Nearly 200,000 teachers in 72 school boards spent their Friday on the picket line instead of in the classroom, effectively shutting down nearly 5,000 schools in Ontario, and keeping nearly two million students at home. It was the biggest job action by Ontario teachers since 1997, and it was a further escalation in the labour face-off between teachers and the Government of Ontario that seems unlikely to end any time soon.
“Teachers want to be back in the classroom. teachers want a fair deal for their students, and we want the cuts reversed,” said Claire McCusker, a co-op teacher at GCVI who was co-ordinating the strike outside the school Friday afternoon. “We’re not asking for anything extra, we’re asking for the funding to be maintained, especially for our most at-risk students.”
The teachers of GCVI, represented by the Ontario Secondary School Teachers’ Federation (OSSTF), joined teachers from the Association des enseignantes et des enseignants franco-ontariens (AEFO), the Ontario English Catholic Teachers’ Association (OECTA) and the Elementary Teachers’ Federation of Ontario (ETFO) around Guelph and across the province in striking on Friday. The usual pickets were formed in front of Guelph’s high schools, while elementary school teachers picketed in front of select schools including Ken Danby, Westwood, and Rickson Ridge for the first time.
McCusker said that she and her fellow teachers are feeling growing frustration after months of no progress. They’re concerned about mandatory e-learning, support for students with special needs, and larger class sizes that make it harder for students to get hands on learning, especially in areas like skilled trades.
“A kid who takes an auto class and only gets to do an oil change once over the year because he’s got 35 other people in his class is not an apprenticeship candidate, he just doesn’t have the experience,” McCusker said. “If Doug Ford says he supports getting kids into the skilled trades, this isn’t the way to do it.”
But the Government of Ontario continues to say that it’s Queen’s Park, and not the teachers unions, that are thinking about what’s best for students.
“Parents are losing patience with the union-caused disruption in their lives, the inconsistency in their children’s education, and the financial impact of scrambling for alternate care,” said Education Minister Stephen Lecce in a statement released in advance of Friday’s strike action.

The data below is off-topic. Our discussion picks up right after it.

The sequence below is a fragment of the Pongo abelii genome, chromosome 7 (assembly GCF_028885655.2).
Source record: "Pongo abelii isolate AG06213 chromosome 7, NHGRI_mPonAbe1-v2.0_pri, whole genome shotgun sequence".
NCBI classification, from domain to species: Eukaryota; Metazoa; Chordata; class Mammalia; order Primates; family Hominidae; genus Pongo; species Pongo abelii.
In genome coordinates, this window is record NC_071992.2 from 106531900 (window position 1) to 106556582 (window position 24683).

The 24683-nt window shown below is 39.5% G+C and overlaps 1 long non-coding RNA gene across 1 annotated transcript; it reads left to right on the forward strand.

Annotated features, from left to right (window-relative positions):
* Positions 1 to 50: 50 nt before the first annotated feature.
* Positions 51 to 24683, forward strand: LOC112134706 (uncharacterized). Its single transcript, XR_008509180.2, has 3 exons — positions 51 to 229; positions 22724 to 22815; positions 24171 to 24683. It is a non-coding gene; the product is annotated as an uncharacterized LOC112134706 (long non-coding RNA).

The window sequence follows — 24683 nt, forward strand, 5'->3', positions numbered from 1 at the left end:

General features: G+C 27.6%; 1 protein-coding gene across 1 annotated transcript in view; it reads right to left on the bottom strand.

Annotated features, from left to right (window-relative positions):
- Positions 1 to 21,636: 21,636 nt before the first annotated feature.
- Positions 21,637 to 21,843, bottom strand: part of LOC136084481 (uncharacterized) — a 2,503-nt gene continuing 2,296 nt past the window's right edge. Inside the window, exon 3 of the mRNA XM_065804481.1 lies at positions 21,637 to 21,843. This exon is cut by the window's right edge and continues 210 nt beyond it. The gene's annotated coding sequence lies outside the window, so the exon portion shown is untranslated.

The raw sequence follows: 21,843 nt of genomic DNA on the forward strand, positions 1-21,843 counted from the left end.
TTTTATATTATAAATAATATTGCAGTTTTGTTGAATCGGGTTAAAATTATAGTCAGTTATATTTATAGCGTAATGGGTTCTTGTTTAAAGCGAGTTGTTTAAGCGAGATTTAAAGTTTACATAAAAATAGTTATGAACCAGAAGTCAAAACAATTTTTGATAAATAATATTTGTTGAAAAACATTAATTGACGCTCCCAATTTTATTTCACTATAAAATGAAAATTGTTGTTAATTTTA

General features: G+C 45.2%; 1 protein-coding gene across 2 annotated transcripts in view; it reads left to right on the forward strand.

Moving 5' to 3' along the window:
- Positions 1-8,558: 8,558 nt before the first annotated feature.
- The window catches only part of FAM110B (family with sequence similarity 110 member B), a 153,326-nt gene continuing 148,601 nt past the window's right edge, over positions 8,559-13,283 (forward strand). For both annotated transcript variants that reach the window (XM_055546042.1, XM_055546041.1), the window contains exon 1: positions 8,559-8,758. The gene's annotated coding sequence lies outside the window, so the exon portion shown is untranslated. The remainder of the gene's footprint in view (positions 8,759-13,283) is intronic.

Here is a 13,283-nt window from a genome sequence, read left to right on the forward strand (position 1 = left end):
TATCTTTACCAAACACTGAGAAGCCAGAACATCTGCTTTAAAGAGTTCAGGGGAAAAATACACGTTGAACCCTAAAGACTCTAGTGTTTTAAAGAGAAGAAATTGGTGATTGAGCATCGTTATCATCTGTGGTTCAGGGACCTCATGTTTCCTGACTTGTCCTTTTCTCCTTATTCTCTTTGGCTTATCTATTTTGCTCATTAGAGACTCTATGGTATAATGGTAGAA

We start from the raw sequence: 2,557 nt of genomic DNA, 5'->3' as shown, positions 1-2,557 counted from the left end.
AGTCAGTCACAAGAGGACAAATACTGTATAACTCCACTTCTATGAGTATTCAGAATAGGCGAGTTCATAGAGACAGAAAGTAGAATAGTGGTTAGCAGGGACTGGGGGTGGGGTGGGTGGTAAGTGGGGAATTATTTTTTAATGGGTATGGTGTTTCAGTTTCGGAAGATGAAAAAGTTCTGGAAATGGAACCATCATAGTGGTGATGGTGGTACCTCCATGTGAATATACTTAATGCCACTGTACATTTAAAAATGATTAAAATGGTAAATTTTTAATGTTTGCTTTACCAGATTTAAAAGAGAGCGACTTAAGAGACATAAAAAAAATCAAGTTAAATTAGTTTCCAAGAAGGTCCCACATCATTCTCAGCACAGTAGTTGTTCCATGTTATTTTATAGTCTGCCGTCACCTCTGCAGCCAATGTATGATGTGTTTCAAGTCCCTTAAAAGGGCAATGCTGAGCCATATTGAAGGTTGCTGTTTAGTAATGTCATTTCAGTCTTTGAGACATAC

“While union leaders are continuing to organize further disruption, our government remains focused on getting deals that ensure students are learning each and every day,” he added.
“I think public support has increased since December, which is great,” McCusker said. “I really hope that the government listens to parents and students who oppose the cuts to education. We would like things to go back to the way they were before Doug Ford took power in order to maintain that high level of education.”
Guelph MPP Mike Schreiner agrees. “People have given a failing grade to his plan to pull thousands of educators out of schools,” he said in a statement. “The Conservatives are bull-headed if they keep negotiating for larger class sizes and per-student funding cuts. Clearly they have underestimated how much the public cares about public education.”
Might the rotating strikes be having an effect? Hard to say. Late this afternoon, the OECTA announced that they are calling off their planned one-day strike for next Friday. “The mediator has called the parties back to the table on Monday, February 24, and we have been assured that the discussions will continue to be meaningful,” said OECTA Liz Stuart in a statement. One of the boards that was going to be affected by next week’s strike was the Wellington Catholic District School Board.
So Guelph schools will be open next Friday? Actually, they will not because the OSSTF announced Friday that their rotating strikes will carry on, and the Upper Grand District and Wellington Catholic District School Boards will be affected.
“We want a deal that keeps students in class. Strikes by the teachers’ unions have resulted in millions of student days lost,” said Lecce in a statement released Friday. “While OSSTF demands a $1.5 billion increase in wages and benefits, we will advance the case for investment in our kids.”
This $1.5 billion claim has been debunked by the OSSTF, who said that their proposal for an annual cost of living increase tied to inflation would cost the Province $200 million.
“Despite their hollow claims, the Premier and the Minister are focused on one thing only: their careless, dangerous agenda of larger classes, mandatory e-learning, and fewer supports for the most vulnerable students,” said Harvey Bischof, President of the OSSTF. “It’s time for the Premier and the Minister to listen to the people of Ontario, abandon their campaign of disinformation, and negotiate, in good faith, an agreement that is good for the students of Ontario.”
Teachers in Ontario have been working without a contract since August 31, and McCusker said that as both a teacher and a mother she would like to see an end to the labour strife.
“My son started grade nine in the fall, and I’m seriously concerned about how much time he’s missed,” McCusker explained. “I’ve been teaching for almost 25 years, and I feel like we’ve spent a big chunk of that putting the education system back together after Mike Harris and his Conservatives broke it.
“I have no desire to spend the end of my career back together after Ford,” she added.